Bah! Humbug! in the 'hood

Vancouver Moving Theatre’s show is back in the Downtown Eastside—where Scrooge could learn a thing or two about giving

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      Scrooge and his ghosts get a decidedly local make-over thanks to the return of Bah! Humbug!, Vancouver Moving Theatre’s acclaimed adaptation of the Charles Dickens holiday classic, A Christmas Carol.

      The annual seasonal fundraiser for community arts in the Downtown Eastside is in its third year, and venerable local actor Margo Kane has been part of the cast since the beginning. Kane, who is also the artistic managing director of the theatre company Full Circle: First Nations Performance, told the Straight over the phone that her reason for returning to Bah! Humbug! is simple: community.

      “That’s the most important thing about the whole project: the number of people from the Downtown Eastside, Vancouver Moving Theatre and all of their constituents, the number of aboriginal people engaged, and the number of artists that cared about the project,” Kane said. “It was wonderful to be invited so we could all work together, so that community and professional artists can work together.”

      That was a key part of SFU Woodward’s Cultural Programs’ mandate when organizers approached Moving Theatre to create a seasonal, inclusive arts event that would engage residents and offer financial benefit as well. Terry Hunter, executive director of Moving Theatre, which also produces the Heart of the City Festival, says the decision to adapt Dickens’s tale was an easy one because of the book’s simple message: “Charity begins at home and social justice begins next door.”

      Hunter, a resident of the community since 1975, who spoke with the Straight by phone, believes the piece speaks to his neighbourhood’s concerns. And to deepen the neighbourhood’s connection to its source material, Bah! Humbug! has been placed within the context of the Downtown Eastside and the area’s significant aboriginal presence.

      “The story begins with a Native carver on the street carving a cane, and that walking cane becomes Tiny Tim,” Hunter said. “So how the play’s been shifted is very powerful.…There’s the opportunity every year to adjust the piece to make local jokes, comments, or political statements, or reflections upon our community and the social issues we’re facing.”

      The motivations behind Bah! Humbug!—engagement, inclusion, possibility, art—are in line with Moving Theatre’s mandate to make connections between professional artists and nonprofessional ones who otherwise may not have a platform, despite their talent.

      Bah! Humbug!, Hunter said, “provides an opportunity not only for local residents to get employment, but to get great training and great performance experience and really profile their talent. And it brings a completely different flavour to a production when you have people from the community, when you see people on the stage and you really feel the story is about them and their community, as opposed to a professional actor just playing a character. It creates a lot more depth in the production.”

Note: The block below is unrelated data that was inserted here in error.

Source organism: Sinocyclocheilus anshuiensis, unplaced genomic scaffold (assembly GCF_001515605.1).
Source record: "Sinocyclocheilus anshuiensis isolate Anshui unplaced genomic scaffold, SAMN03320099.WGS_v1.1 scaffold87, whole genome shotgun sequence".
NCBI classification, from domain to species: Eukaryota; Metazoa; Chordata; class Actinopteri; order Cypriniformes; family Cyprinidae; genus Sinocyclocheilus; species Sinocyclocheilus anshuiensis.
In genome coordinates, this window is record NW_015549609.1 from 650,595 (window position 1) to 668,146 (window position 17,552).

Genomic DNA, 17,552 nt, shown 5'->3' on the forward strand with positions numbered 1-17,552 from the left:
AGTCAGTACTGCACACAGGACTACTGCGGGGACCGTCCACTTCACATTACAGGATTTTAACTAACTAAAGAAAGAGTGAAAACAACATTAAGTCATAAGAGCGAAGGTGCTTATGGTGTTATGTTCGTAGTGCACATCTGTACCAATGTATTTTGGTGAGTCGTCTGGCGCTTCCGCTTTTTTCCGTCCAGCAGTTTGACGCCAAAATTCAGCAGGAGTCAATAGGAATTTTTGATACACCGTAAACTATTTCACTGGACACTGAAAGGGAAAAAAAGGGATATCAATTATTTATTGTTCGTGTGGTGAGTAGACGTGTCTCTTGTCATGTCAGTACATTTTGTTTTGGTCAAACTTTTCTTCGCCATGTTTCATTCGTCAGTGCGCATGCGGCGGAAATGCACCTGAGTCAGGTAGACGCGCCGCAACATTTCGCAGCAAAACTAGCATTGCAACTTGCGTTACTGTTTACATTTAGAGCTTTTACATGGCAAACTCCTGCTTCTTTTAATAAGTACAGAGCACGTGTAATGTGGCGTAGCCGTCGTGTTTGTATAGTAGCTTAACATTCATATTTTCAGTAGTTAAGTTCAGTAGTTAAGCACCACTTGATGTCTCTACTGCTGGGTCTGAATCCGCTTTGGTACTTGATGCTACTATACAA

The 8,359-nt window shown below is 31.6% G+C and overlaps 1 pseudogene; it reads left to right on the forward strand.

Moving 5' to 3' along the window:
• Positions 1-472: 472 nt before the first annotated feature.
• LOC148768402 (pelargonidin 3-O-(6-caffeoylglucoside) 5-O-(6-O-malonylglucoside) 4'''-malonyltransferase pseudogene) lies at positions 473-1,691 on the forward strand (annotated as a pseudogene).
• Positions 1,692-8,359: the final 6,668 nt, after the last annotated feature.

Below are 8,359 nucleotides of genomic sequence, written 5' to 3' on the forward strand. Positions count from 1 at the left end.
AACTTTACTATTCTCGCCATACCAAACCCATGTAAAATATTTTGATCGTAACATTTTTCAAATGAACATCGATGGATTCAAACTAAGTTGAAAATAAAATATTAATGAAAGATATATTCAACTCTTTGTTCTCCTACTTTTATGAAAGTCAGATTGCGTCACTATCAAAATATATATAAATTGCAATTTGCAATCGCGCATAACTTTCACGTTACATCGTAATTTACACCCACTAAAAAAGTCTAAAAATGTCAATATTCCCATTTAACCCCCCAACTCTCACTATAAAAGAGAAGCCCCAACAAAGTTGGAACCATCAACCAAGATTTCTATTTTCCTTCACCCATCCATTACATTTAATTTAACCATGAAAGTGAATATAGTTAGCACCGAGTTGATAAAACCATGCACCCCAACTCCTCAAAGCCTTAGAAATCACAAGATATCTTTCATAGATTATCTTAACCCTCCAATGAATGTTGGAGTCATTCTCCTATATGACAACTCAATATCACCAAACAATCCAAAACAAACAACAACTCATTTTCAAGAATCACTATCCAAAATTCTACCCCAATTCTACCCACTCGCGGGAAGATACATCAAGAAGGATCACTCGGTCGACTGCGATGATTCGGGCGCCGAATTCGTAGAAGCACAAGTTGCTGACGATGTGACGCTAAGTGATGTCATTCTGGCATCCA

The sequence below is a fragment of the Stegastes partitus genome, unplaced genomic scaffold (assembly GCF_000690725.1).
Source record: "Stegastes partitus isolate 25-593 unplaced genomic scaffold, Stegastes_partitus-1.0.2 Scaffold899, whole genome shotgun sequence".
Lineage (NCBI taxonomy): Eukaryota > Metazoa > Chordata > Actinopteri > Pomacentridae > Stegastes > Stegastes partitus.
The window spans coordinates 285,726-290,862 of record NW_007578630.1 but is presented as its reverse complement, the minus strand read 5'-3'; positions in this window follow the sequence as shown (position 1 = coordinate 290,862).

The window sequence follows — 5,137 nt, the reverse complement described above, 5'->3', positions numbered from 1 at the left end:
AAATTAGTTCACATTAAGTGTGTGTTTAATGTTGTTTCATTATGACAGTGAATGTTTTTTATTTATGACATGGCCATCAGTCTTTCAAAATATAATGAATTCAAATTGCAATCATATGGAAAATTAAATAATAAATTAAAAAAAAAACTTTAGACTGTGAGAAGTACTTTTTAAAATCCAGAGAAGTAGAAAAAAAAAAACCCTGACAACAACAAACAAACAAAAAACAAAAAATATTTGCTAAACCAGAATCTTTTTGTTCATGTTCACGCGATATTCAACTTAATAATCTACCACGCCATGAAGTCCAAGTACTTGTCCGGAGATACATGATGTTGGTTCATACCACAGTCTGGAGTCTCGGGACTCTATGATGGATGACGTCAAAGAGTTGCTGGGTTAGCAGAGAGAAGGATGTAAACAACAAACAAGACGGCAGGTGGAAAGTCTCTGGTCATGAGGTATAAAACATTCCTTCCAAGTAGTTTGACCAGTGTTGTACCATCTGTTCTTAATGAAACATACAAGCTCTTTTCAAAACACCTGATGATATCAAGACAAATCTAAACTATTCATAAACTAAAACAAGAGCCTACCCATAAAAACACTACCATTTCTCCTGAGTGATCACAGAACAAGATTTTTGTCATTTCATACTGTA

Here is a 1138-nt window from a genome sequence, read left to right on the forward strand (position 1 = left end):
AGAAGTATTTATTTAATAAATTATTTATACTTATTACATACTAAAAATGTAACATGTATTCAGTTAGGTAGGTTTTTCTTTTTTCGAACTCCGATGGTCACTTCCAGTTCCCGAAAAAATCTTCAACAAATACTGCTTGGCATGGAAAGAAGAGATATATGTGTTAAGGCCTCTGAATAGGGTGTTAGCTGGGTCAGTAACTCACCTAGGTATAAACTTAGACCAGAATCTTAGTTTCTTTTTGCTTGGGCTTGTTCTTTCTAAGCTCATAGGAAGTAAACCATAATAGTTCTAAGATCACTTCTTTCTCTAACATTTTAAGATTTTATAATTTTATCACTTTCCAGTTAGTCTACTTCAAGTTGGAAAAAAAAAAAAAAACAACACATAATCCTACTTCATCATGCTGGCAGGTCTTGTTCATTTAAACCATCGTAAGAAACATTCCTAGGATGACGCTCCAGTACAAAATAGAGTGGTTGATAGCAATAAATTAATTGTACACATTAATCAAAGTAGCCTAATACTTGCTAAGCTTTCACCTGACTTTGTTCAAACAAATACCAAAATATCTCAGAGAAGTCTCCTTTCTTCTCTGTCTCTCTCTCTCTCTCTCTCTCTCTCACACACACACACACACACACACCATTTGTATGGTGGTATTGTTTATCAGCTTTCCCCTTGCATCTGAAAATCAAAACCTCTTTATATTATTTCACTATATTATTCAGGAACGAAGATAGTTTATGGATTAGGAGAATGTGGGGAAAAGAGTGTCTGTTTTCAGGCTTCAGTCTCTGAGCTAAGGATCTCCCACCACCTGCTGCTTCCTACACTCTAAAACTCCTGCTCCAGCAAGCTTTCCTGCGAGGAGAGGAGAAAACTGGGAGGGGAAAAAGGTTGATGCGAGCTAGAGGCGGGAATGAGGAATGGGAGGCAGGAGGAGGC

In each of its first two years, Bah! Humbug! raised between $5,000 and $7,000 for its beneficiaries, the Community Arts Council of Vancouver and the Heart of the City Festival, which hosts a multidisciplinary arts series every year throughout the Downtown Eastside and its adjacent neighbourhoods.

      That money was raised over six shows, but this year’s run has been shortened to just two in a single day—a matinee and an evening performance. The structure has been pared down from full-scale production to staged reading but will retain the more than 20 songs that have become a beloved component of the show.

      “We didn’t want to have the picket lines going up and stopping the show like they did with Far Side of the Moon,” Hunter said, referring to a recent production that had its run interrupted by rotating strikes at SFU. Keeping the shows confined to one weekend day minimized the chance of interruption, but it also diminished the returns of the rehearsal time necessary for a six-show run. “So it is a staged reading with all the songs, and this year we’ve added a sing-along and a turkey draw.”

      Hunter hopes those new features, sponsored by Save-On-Meats, will allow the festival to meet its goal of doubling its fundraising. And the new intimacy of the show shouldn’t dampen the quality; if anything, it will be something of a treat to see Bah! Humbug! vets and local luminaries Jay Brazeau and Jim Byrnes, who will join Kane, in this stripped-down version.

      “It’s a disappointment, for sure, but we’ll roll with the punches,” Kane said of Bah! Humbug!’s shortened run. “But I really believe in the community-based process, where there’s inclusion for everyone to come into the theatre, for everyone to be part of expressing themselves and telling and sharing their stories and their particular perspectives. It’s really crucial to the development of us as artists with conscience, as artists and community members learning from each other. I think that’s what’s exciting. The camaraderie is very special.” -

      Bah! Humbug! is at the Fei & Milton Wong Theatre at the Goldcorp Centre for the Arts in SFU Woodward’s on Saturday (December 15).